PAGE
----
We'd both run red lights on the trip, as the truck brakes,
even when locked up and squealing, are slow to stop the truck and
trailer. I'd hooked up the trailer brake controller wrong until
a Walmart in Battleford, Alberta, and as we discovered later, the trailer
brakes were almost nonfunctional, because the inside of the trailer
brake drum where the brake electromagnet locks on was polished
mirror-smooth. Lack of braking was a cause of much worry for us,
and guilt for me.
We realized that at this point, we *were* truckers (driving a big
heavy rig all day, and sleeping in it all night), so we began
carefully observing and imitating truckers' driving and parking habits.
The trick to braking seems to be anticipating stops at least twice
as far as you would for a passenger car, and keeping your speed
low when an unexpected stop (like a stoplight) is likely.
Truckers will *creep* up to a stoplight, which is useful.
There are several tricks for finding free overnight parking:
first, it's easiest to get away with between midnight and 7am
(because nobody's there to care); second, railroads and utility
yards always have parking but almost never use or check on it;
and third, a neatly parked vehicle looks much more like it belongs
than one parked at a weird angle.
Tuesday I nearly killed us outside the town of Grand Prairie,
where AB-43 northbound transitions without warning from a
2-lane divided highway into a rutted 1-lane gravel road,
which because of the poor brakes I hit at about 50 miles per hour.
To continue, you're supposed to stop and make an abrupt left turn
onto westbound AB-43 at the top of an overpass--this is truly the
silliest freeway design I've ever seen, although our bad brakes
didn't help. We entered British Columbia, passed Dawson Creek,
and began BC-97: the Alaska Highway. The terrain was finally starting
to shift from rolling prairie to more mountainous ground, and starting
to look more and more like Alaska . We found a pulloff in the tundra
near a giant dirt road heading uphill  and slept in the Suburban.
Wednesday took us into the hills, crossing in and out of the Yukon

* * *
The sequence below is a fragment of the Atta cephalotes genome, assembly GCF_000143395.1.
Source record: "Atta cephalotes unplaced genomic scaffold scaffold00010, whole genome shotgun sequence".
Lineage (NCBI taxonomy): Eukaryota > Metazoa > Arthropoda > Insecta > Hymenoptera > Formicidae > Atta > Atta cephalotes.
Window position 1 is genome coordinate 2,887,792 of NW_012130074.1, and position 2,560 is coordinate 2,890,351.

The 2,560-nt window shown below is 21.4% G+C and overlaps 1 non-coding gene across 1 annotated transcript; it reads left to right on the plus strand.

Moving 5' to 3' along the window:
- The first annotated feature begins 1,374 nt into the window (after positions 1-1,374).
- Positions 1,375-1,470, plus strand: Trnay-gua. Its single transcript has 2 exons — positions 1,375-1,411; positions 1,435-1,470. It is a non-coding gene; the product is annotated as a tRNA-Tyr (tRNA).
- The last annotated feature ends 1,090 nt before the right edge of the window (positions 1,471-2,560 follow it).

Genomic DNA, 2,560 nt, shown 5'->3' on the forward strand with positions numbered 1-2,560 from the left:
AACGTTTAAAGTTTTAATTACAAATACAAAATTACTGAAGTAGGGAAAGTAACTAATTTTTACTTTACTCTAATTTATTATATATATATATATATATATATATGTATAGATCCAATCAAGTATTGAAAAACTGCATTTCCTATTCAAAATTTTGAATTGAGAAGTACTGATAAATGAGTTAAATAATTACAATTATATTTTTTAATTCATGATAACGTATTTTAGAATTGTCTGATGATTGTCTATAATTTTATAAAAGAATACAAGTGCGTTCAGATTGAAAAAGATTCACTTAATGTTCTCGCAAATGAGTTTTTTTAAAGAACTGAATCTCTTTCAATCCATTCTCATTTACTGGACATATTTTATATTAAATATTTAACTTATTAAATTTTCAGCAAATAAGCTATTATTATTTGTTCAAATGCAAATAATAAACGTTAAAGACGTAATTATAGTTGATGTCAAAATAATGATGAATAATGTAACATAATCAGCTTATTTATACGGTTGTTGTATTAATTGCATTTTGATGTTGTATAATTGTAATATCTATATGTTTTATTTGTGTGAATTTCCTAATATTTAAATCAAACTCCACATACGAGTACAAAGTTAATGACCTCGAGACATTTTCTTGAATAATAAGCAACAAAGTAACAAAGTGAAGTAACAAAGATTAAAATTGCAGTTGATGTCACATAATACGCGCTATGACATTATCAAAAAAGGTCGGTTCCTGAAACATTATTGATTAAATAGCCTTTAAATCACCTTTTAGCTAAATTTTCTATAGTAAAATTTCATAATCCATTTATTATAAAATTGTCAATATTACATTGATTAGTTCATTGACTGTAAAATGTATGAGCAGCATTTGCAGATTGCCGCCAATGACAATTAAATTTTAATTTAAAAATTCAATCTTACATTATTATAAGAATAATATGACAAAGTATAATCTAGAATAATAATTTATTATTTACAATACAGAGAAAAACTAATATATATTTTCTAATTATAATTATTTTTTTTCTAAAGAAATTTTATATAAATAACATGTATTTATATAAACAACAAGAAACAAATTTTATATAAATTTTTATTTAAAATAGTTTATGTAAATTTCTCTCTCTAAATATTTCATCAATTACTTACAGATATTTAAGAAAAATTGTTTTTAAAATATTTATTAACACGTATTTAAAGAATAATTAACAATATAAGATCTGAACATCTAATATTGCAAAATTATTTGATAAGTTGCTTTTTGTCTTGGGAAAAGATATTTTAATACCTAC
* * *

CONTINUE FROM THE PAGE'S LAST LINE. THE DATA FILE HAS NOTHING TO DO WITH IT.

Territories, passing amazing scenery, like the Tetsa and Muskwa river
valleys visible from Steamboat Mountain [0123-0131]. We continued
up into the mountains, getting out at a little stream [0132-0137].
We had finally mostly driven out of the rain, but all through the
trip the rivers were still in flood stage . We passed the
sea-green Muncho Lake [0150-0157], then the beautiful Liard river
suspension bridge , but didn't stop at Liard hot springs.
Toward evening, there was a strange fog occasionally slipping out
of the forest . We parked in a gravel pit and slept in the
Thursday we began to approach the Alaska panhandle, and since we
didn't want to reach the US border in the middle of the night
we decided to take a little side trip to see the Carcross desert.
Billed as "the world's smallest desert", this is a little patch of
the south side of a sandy hill that is kept vegetation-free by the
wind (although I'm sure the ATV's don't help!) [0166-0182].
We began seeing the amazing drifts of wildflowers that are common
in Alaska, including sky blue [0184-0185] in the alkalai sections
 and purple  elsewhere. There's a cool (but reconstructed)
log bridge over the Aishihik River called the Canyon Creek bridge
The tree leaves in this area, as well as near Fairbanks, had a strange
greyish look to them, which on close inspection is caused by the work
of a little leaf miner . They're bad in northern Alaska as well.
We got some really spectacular shots of Teslin Lake [0215-0235].
We passed the scar of the 1999 fire I drove through on my way down
[0244,0245]. From there it was clear sailing .
Thursday night we slept at the 1202 motor inn, a decent little
hotel just this side of the US border. We wanted to be showered and
shaved to go through US Customs, and we were quite tired of
continually being in or near the car.
Friday we crossed into the US outside Tok, which only took
about 2 minutes. There were a line of campers behind us,
only one customs agent on duty, and with the Illinois driver's
licenses reading Orion and Layla Lawlor, Illinois plates,
Illinois trailer with tarp, and good jobs lined up, I suspect
we looked like a safe bet to basically just wave through.
We took the Tok Cutoff to Glennallen, my home town
The scenery on the trip was definitely amazing; but driving for
days on end gets painful very quickly. I suspect taking a few days
off in the middle to goof off, go hiking, or just get away from
the dang car would have broken up the monotony nicely.
All images taken by Orion Lawlor
and placed completely in the public domain.
Converted to HTML on Wed Aug 31 22:38:08 AKDT 2011.
Back up to Photo Archive
Back up to Orion's Homepage